Government 2010: Martin Greenwood of SOCITM on the Web channel in local government

Despite being a pseudo-statistician startupper, I was fortunate enough to meet a few readers of this blog at LocalGovCamp. Martin Greenwood’s giving a long keynote – 30 minutes – on the role of websites in providing local services. Here’s my notes.

When you phone your council out-of-hours, you’ll get a phone message. In December 2007, only 21% of councils referred you to their website in their voicemail message; it was 41% by December 2008, which is an improvement, but still isn’t really good enough. The only reason not to refer people is if you don’t think your website’s good enough – so how do we fix this?

An example of an excellent website is Salford‘s. It has extensive metrics – 16m hits in September! – but lacks the one which really matters; “did you find what you were looking for?”.

According to SocITM surveys, 17% didn’t, and 22% did only partially – and that corresponds to about 16,000 visitors! hat’s more, 71% of councils don’t participate in these SocITM website takeup surveys; they don’t even know the scale of the problem. In any case, this is a lot of people. 40% of those people would then, according to surveys, prefer to phone to get the information – that’d be 6500 phonecalls a month, or well over 200 a day. Each call is frustrating and inconvenient for customers. What’s more, it takes a lot of council resources, especially in a time of budget constraints – a phone call costs over ten times more than a Web visit to deal with (£3.22 vs 27p), and face to face meetings are 20 times more expensive.

The answer has to be making Council services self-service as far as possible: but these self-service channels have to work first time. To make this happen, Martin argues that this requires:

  • Clear priorities and strong governance in Web strategy
  • Integrated management of all customer channels (Web, phone, in-person)
  • Engagement with the customer community
  • A management structure built around customer service, not communications or ICT
  • A focus on the customer journey rather than “design and applications”
  • Active management of the Web service
  • Continuous improvement in content management
  • Systematic website testing: especially a focus on the tasks people are using the website for and on hard conversion metrics for task completion

This means Web teams will have to think differently: according to Gerry McGovern, the hardest challenge is understanding how people work, not how the website technology works!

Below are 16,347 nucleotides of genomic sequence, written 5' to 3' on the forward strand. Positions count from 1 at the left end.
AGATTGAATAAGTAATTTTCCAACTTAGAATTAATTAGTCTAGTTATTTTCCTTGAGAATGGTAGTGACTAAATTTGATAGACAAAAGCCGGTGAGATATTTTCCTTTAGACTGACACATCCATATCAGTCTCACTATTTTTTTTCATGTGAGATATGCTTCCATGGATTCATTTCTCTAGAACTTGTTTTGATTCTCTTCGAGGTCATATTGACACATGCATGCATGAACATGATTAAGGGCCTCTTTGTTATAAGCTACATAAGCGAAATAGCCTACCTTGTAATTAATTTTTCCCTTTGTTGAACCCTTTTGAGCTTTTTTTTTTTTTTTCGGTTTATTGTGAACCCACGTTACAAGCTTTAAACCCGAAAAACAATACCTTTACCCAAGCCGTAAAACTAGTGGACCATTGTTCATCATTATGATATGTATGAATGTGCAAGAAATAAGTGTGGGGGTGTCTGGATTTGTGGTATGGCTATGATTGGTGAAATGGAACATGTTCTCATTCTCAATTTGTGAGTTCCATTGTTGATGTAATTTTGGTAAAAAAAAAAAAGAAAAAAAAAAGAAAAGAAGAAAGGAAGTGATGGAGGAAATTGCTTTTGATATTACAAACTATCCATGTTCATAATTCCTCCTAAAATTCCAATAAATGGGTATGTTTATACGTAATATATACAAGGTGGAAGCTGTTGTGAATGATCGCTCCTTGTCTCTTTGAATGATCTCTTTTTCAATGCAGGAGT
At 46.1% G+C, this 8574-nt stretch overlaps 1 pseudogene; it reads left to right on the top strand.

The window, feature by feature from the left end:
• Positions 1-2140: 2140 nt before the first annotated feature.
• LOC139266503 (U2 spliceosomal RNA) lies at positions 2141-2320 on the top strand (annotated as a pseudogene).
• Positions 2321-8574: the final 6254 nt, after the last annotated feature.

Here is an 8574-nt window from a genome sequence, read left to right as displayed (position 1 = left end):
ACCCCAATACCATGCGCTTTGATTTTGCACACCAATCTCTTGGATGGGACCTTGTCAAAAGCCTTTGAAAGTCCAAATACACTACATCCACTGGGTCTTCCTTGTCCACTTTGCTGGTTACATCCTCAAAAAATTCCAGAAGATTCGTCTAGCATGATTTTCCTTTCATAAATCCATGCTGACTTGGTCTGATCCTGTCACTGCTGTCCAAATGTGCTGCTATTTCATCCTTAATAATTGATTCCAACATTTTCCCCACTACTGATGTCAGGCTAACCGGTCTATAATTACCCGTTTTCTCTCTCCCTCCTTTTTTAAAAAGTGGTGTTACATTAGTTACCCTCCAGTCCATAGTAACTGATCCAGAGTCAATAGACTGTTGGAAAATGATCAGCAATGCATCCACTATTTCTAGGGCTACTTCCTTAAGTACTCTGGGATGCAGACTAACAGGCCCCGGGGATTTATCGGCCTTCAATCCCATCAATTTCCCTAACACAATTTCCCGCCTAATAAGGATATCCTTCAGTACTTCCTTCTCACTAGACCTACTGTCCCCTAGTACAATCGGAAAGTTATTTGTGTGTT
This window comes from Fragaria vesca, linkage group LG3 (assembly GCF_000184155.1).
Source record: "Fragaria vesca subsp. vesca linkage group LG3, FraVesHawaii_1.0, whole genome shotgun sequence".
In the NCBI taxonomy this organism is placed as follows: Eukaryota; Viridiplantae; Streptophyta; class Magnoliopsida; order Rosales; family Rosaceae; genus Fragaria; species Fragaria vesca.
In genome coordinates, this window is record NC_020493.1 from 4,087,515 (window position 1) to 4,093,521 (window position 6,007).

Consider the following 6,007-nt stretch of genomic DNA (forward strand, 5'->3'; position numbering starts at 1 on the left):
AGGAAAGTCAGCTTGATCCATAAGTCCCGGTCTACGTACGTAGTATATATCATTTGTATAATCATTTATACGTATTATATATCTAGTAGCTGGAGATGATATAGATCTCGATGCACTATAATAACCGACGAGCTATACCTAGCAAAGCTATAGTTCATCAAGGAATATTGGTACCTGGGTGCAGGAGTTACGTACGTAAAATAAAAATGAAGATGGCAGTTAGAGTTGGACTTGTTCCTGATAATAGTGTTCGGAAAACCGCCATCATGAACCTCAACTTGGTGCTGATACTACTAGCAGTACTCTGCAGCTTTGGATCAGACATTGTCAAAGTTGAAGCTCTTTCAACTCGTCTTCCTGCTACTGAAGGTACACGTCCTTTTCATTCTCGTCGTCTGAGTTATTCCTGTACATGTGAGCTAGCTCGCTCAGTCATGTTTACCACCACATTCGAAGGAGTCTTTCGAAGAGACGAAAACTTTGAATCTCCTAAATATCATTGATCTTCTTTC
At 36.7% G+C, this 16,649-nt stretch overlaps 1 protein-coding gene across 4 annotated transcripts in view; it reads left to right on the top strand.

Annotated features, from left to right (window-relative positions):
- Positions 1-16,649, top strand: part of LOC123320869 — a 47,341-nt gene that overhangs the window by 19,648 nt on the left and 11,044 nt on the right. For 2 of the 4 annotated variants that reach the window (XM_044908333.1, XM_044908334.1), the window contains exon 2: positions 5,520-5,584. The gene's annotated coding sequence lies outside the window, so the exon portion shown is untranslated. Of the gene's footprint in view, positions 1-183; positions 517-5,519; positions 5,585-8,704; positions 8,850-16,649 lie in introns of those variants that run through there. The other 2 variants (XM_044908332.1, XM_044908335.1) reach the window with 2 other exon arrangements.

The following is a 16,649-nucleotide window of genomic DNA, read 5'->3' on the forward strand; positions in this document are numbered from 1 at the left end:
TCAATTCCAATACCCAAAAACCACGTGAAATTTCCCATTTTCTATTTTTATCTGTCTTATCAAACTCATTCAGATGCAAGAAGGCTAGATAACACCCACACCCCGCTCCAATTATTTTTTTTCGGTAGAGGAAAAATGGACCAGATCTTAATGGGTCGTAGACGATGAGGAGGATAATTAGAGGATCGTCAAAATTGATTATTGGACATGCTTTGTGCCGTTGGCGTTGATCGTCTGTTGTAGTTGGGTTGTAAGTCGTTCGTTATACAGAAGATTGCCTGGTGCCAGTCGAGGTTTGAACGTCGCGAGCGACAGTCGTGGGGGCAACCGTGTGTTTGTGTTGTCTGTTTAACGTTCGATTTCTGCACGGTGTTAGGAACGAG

3 thoughts on “Government 2010: Martin Greenwood of SOCITM on the Web channel in local government”

  1. I gave a talk for Socitm Insight around the same issues at the Guardian PS Online event yesterday and added some other points that councils need to think about if they are going to stop creating avoidable contact through web enquiry failures and start shifting people in substantial numbers to the web:

    Is your head of customer service in overall control of all channels of service delivery?

    Is the council website the key source of information for staff handling phone and F2F enquiries?

    Do your web and contact centre managers regularly discuss how to shift phone enquiries to the web?

    Does your head of customer service know the level of avoidable contacts created by web failures and have they a plan to deal with it?

    Are call/contact centre staff encouraged to tell callers when information they are asking for is on the web?

    Does your ‘we are experiencing high levels of traffic’ message suggest people go to the web?

    Do you know what proportion of phone enquiries could have been answered on the web?

    Is your council using customer insight data to identify/target those most likely to use self-service?

    When I out this question set to a group of customer service people recently, the answers showed there is a long way to go on this.

    One other key point: for many web savvy councils, the web is now the biggest enquiry channel. In Tameside’s case it outstrips enquiries by all other channels twice over. The web can’t answer all enquiries and may struggle with complex ones, but it can save resources by dealing with the simpler things, so there’s more available for the difficult enquiries.

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